Put Your Kid Where Your Mouth Is?


January 12, 1993|By ELLEN GOODMAN

WASHINGTON. — Until now there had been no designated Chelsea Clinton beat. Just a smattering of occasional items on the life and times of the First Child-elect.

This was due to an unusual conspiracy of decency on the part of the media, and some atavistic memories of what it was like to be 12 years old. If there is anybody out there who looks back on his or her 8th-grade photo with fondness, please raise your hand. You may leave the room.

So last week, when Chelsea landed on Page One of virtually every newspaper in the country, it was a warning shot across the brow of the president's child.

Dear Chelsea: From now on, you aren't a kid, you are a symbol. Every move you make, every breath you take, we'll be watching you. Everything you do will reflect on your parents. Welcome to Washington and have a swell adolescence.

The issue was Chelsea's school, Sidwell Friends. The politician who presented himself as a strong supporter of public schools was a father sending his own daughter to private school. Hypocrisy alert? Waffling alarm?

The Clintons said simply, ''As parents, we believe this decision is best for our daughter at this time in her life, based on our changing circumstances.'' The Washington Post was understanding. The New York Times was disapproving. And USA Today asked its readers to chime in by letter, toll-free telephone or Fax machine.

The disappointment of the public-school parents, teachers and principals was palpable. In this city, the schools have been suffering from a sinking sensation. They have been labeled unstable and mismanaged. The test scores are way below the national norm and the dropout rate way above.

There were many who wanted the Clintons' daughter enrolled as a vote of confidence, a pledge to the future, a magnet to attract middle-class parents in flight. In short a symbol.

What we got instead was one of those uncomfortable ethics seminars that rage among middle- and upper-middle-class parents, especially liberals. Do you put your kids where your mouth is?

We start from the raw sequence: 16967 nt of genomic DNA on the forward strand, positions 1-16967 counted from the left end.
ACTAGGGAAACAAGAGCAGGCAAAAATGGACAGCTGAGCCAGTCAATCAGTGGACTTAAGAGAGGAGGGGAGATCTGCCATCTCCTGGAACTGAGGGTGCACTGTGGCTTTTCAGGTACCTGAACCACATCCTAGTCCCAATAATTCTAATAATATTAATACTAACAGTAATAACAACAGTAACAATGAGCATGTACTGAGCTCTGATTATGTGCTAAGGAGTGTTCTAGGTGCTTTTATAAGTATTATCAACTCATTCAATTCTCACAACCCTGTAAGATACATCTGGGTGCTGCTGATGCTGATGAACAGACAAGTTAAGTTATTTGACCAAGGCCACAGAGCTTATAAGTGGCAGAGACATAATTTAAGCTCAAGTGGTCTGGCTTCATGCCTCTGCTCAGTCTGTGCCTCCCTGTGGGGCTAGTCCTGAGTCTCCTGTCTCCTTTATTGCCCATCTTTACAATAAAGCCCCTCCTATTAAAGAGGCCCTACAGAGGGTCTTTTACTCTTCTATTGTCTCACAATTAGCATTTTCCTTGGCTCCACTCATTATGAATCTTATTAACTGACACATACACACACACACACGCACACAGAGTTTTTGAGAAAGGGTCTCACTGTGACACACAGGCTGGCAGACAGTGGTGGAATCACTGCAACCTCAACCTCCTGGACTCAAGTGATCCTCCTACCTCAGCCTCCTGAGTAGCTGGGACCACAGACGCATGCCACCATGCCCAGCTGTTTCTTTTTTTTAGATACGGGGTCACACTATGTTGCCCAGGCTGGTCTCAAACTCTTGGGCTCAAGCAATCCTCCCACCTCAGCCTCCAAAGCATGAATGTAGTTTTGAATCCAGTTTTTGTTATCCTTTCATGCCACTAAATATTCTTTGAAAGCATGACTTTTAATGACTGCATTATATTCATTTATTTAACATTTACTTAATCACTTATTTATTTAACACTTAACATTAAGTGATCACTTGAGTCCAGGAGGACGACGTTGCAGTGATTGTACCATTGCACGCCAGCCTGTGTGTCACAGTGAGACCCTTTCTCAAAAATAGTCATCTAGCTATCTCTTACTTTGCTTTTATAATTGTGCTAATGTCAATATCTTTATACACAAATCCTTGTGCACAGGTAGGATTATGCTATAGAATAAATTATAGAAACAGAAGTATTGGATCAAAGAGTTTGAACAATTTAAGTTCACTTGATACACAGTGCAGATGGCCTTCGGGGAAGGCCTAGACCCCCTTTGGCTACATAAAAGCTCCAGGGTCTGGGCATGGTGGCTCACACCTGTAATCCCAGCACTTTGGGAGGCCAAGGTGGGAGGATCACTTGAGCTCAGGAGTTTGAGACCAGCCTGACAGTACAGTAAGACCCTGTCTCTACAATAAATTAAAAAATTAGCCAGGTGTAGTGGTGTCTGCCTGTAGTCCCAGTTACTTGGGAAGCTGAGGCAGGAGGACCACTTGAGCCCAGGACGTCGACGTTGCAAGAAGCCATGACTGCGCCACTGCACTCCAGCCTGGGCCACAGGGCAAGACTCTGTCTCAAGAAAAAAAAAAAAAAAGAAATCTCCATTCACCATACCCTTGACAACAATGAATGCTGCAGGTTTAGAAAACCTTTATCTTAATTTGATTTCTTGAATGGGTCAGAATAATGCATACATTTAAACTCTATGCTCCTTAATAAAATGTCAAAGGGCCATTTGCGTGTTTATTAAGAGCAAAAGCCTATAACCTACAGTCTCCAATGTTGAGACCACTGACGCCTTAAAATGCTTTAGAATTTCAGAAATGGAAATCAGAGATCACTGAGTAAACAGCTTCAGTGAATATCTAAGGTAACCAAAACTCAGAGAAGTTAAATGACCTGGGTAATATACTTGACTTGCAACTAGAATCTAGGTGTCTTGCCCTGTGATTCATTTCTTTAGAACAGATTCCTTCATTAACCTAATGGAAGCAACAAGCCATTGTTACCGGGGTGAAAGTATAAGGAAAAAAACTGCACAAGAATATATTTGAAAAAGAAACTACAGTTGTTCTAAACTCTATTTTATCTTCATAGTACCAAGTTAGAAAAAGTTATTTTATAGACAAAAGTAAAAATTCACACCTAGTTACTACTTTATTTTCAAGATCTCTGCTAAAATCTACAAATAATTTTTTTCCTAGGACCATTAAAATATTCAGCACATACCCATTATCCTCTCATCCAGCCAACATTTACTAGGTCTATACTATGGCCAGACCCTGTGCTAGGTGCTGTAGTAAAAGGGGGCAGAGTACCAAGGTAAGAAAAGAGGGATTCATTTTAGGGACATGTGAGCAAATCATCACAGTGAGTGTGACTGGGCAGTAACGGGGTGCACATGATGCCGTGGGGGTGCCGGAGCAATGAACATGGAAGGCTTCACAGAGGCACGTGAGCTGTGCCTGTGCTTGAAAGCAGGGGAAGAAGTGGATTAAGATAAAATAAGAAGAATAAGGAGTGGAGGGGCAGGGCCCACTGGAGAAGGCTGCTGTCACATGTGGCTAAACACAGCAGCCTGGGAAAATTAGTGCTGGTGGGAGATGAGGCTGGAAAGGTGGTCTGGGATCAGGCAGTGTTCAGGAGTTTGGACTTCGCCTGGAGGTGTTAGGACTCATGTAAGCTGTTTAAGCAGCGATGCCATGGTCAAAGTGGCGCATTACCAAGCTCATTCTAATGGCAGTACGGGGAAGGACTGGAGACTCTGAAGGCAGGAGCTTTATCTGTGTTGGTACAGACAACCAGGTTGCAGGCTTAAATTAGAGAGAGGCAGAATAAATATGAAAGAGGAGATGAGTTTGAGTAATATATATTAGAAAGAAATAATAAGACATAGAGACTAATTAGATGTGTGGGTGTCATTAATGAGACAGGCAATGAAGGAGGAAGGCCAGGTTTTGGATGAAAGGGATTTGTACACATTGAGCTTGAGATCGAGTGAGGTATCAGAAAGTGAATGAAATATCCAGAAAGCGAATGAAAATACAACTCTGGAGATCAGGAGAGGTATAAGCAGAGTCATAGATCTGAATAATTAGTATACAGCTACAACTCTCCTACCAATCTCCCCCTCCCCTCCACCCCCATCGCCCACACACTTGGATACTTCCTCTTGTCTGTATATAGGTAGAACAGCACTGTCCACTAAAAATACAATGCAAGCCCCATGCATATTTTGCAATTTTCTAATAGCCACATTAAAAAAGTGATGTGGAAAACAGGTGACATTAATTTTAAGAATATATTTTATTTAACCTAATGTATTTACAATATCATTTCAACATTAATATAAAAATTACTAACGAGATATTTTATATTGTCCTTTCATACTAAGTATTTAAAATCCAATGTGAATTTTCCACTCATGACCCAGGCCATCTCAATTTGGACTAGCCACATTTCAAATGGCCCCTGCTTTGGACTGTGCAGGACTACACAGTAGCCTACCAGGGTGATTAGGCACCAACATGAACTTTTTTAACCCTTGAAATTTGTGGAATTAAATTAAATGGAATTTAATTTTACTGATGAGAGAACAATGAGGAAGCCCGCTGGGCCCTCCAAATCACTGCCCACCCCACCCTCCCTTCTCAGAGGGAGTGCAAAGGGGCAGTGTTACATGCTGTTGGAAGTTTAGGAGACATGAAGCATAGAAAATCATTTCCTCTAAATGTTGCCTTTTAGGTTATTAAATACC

I have been in the room any number of times when decisions were made between someone's political beliefs and their parental -- what? -- responsibilities, instincts, protectiveness?

I've been there when a colleague deeply committed to the inner city and also to his 10-year-old decided that two muggings were enough. He took the kid and ran to the suburbs.

I've been there when a strong advocate of child-care centers finally, abashedly, hired a nanny for her own baby. The turnover was too great, the attention too scattered.

I have heard parents who are morally committed to a standard of fairness and equity admit they bought their way out of community problems. A crying child came smack up against a principle.

At other times and in other homes, I have watched parents put their children on the line for what they believe in. But they weren't always sure that was right either.

Push comes to shove at school age. Presidents and other parents want to make the public schools in their cities a place they want to send their kids.

But how to balance what's best for the long run with one single childhood's short run?

The guru of children's issues, Marian Wright Edelman, picked private school for her kids. So did Jesse Jackson. Tens of thousands in the capital and other cities moved to suburbs ''for the schools.'' Others pay for parochial schools and not always for the prayers. NIMBY -- Not in My Back Yard -- becomes Not My Kids.

People may not talk publicly about their unease for the same reason that Bill Clinton -- who overexplains everything -- didn't explain the reason for picking Sidwell Friends.

The ethical conflicts of people with options are a limousine luxury compared to the problems of people without the same options. This disparity is at the heart of the debate about school-choice proposals.

I don't regard Chelsea Clinton's school as Bill Clinton's hypocrisy. She is not a publicly owned child even if she lives in subsidized housing. Her job is not to set educational policy. It's to get educated.

But her father came up against the personal conflict that only happens in a country with a public school system torn by what Jonathan Kozol calls ''savage inequalities.'' This is one parent who can't drop out of the public argument when he opts out of the public school.

There's more at stake than symbolism.

Ellen Goodman is a syndicated columnist.

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